Medical marijuana patient in unambiguous compliance with state law, faces second prosecution attempt by San Diego District Attorney Bonnie Dumanis. Jury selection begins Feb. 14.
By Eugene Davidovich / San Diego ASA / Feb. 9, 2012
In the summer of 2009, Benjamin Gasper, along with two other seriously ill medical marijuana patients rented a warehouse space in the Sports Arena area of San Diego, a heavily commercial district far from residences and other “sensitive uses,” and began to collectively cultivate medical marijuana for personal medical needs.
All three members of the collective, as court documents have shown, signed an agreement in which they entered into a contract to “associate collectively or cooperatively to cultivate marijuana for medical purposes.”
The agreement went as far as stating that “all members of our medical marijuana collective will contribute labor, funds, or materials, and all will receive medicine.”
In later court proceedings both patient members of the collective cultivation effort testified that they did in fact contribute funds, materials, and their labor to the effort.
In November of 2009 a month after the 9/9/9 mass eradication sweep of dispensaries in San Diego championed by DA Bonnie Dumanis, her office decided to target all legal cultivation efforts in the county including Gasper’s.
Gasper’s warehouse was raided under the guise of conducting a “safety check.” According to the officers on the scene, they believed a burglary might be taking place because the front warehouse roll up gate was slightly ajar. After entering the facility without Gasper’s permission and searching the premises for more than thirty minutes, they happened on the entrance to the cultivation room which was completely isolated and sealed off from the main part of the warehouse.
Upon discovering and rummaging through the patient garden, even though the collective agreement, doctor’s statements and ID’s for all the members were present on site, the officers still arrested and charged Gasper with illegal cultivation of marijuana, an action completely legal under state law.
As with most medical marijuana cases, Dumanis hoped that Gasper would agree to a plea bargain giving her another notch in her prosecutorial belt. To her surprise Gasper refused. He demanded a fair jury trial and reached out to San Diego Americans for Safe Access (ASA), the local chapter of the nation’s largest medical marijuana patient’s rights advocacy group for assistance with the case.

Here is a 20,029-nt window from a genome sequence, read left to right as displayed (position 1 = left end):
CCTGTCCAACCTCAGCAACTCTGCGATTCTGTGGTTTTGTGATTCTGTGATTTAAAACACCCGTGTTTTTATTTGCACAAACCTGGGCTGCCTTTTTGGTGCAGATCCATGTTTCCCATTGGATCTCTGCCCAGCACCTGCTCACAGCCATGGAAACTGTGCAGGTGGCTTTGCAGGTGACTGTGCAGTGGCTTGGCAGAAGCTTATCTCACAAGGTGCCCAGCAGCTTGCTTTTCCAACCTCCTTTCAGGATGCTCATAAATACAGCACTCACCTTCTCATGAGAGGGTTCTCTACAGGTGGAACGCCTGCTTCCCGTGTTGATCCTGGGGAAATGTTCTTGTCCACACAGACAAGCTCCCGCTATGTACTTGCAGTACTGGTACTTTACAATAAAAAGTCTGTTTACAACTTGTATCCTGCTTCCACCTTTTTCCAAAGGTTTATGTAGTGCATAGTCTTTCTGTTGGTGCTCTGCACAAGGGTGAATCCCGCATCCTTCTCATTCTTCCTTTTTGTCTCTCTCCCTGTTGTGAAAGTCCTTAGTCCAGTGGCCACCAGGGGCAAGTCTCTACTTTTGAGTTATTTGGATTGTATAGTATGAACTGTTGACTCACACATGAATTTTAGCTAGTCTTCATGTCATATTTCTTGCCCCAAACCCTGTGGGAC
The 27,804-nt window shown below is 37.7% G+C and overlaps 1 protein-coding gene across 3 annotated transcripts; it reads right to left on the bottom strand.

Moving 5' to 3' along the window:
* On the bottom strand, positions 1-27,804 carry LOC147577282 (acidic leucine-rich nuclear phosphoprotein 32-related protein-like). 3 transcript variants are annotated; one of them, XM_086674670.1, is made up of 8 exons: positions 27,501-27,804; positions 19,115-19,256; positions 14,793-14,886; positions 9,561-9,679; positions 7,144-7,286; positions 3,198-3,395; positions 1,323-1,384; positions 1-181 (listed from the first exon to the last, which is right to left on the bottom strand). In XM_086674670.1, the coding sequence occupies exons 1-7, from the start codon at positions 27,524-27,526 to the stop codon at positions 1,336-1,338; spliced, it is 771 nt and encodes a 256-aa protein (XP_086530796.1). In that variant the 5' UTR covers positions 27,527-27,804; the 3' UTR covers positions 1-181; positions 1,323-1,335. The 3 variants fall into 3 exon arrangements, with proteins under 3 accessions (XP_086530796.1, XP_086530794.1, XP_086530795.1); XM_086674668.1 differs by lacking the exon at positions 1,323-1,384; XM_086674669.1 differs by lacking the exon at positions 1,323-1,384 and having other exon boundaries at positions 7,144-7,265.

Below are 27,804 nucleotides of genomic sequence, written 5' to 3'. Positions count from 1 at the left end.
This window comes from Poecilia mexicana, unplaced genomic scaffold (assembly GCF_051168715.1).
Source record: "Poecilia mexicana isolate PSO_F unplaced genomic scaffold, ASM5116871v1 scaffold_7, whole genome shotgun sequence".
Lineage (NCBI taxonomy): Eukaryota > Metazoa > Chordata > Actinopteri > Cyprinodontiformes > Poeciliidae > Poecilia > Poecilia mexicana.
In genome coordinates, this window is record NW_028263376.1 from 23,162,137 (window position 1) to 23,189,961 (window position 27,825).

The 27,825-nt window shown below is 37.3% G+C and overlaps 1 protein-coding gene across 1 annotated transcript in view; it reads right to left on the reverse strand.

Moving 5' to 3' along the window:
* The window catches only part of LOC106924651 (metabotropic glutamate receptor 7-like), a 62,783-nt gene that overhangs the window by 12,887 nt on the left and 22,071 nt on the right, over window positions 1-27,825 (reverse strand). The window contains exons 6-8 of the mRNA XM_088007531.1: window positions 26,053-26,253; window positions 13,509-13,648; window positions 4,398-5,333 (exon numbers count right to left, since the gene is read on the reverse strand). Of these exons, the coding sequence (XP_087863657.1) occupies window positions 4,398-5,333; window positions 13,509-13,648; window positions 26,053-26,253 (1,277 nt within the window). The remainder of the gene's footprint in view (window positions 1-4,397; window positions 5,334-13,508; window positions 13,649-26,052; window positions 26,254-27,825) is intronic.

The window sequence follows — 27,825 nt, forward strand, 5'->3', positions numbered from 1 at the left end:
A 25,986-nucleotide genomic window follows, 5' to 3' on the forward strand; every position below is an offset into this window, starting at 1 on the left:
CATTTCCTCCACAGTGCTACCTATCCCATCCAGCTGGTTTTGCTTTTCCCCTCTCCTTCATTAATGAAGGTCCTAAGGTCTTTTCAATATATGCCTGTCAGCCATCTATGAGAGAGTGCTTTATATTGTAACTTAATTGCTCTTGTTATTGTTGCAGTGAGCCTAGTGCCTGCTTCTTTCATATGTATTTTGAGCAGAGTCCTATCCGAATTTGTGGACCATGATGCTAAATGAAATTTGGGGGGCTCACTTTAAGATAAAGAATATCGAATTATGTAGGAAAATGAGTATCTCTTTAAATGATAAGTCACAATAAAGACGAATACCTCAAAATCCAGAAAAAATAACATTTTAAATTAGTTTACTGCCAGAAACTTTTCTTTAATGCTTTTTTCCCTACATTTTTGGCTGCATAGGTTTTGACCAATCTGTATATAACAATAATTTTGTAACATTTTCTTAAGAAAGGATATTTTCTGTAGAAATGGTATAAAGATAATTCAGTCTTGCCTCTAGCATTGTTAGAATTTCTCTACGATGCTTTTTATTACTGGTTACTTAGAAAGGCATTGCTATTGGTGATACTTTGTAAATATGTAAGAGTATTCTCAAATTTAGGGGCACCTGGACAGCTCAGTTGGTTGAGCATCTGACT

Bahar Ansari, a criminal defense attorney and board member of San Diego ASA took on Gasper’s case pro-Bono. After months of arguments and motions in June of 2010, at a 995 hearing, Ms. Ansari was able to get all the charges dismissed.
This enraged Dumanis, and in line with her ‘fierce fight’ against patients and commitment to waste precious law enforcement resources on investigating and prosecuting these cases; the charges were re-filled and an entirely new case started.
For the second trial, Melissa Bobrow another criminal defense attorney and San Diego ASA board member joined the case.
Almost two years after the initial arrest, on Thursday, February 9, 2012, the second attempt to prosecute Benjamin Gasper, a legal medical marijuana patient officially entered the trial stage of the court process.
Having been assigned to Judge Michael Smyth’s courtroom in department 50 of San Diego Superior Court, Ms. Bobrow introduced and argued several motions to dismiss. The motions were based on vagueness of the law, due process, interest of justice, etc; all motions were denied.
Ms. Bobrow also argued that the prosecutor’s witness Detective Boyce was not qualified as a medical marijuana expert and should not be allowed to testify at trial. She cited that his training and experience which is primarily related to the illegal use of cannabis does not make him an medical expert. Judge Smyth denied this motion as well.
Even though an overwhelming amount of evidence was presented that Gasper was in fact collectively cultivating cannabis leaving the only point of contention, whether the amount was reasonable for the patients’ conditions, the DA still aggressively argued that he not be allowed to present to the jury the medical marijuana cultivation defense entitled to him under state law.
These clear attempts to subvert defendants’ right to a fair trial were prevalent throughout all of the prosecution’s arguments.
At one point during the hearing, Judge Smyth without making a formal ruling, foreshadowed that in light of the overwhelming evidence, Gasper would likely be allowed to present a defense as well as testimony from a cannabis cultivation expert at trial, another right the prosecution was trying to deny.
The proceedings continue tomorrow, February 10, 2012 at 9:30am in Department 50 (San Diego Superior Court 220 W. Broadway). That morning Ms. Bobrow will have an opportunity to question Detective Boyce and his medical expertise as well as present arguments against the prosecution being allowed to present him as a medical expert.
Jury selection is expected to begin on Tuesday, February 14th , with the trial expected to last for at least a week and a half.
Medical marijuana patients, supporters, and community advocates are outraged at Dumanis’ incessant efforts to subvert state law on this issue and have vowed to expose her true position on medical marijuana despite her misleading statements which she claims she supports patients and their right to safe and reasonable access to cannabis therapeutics.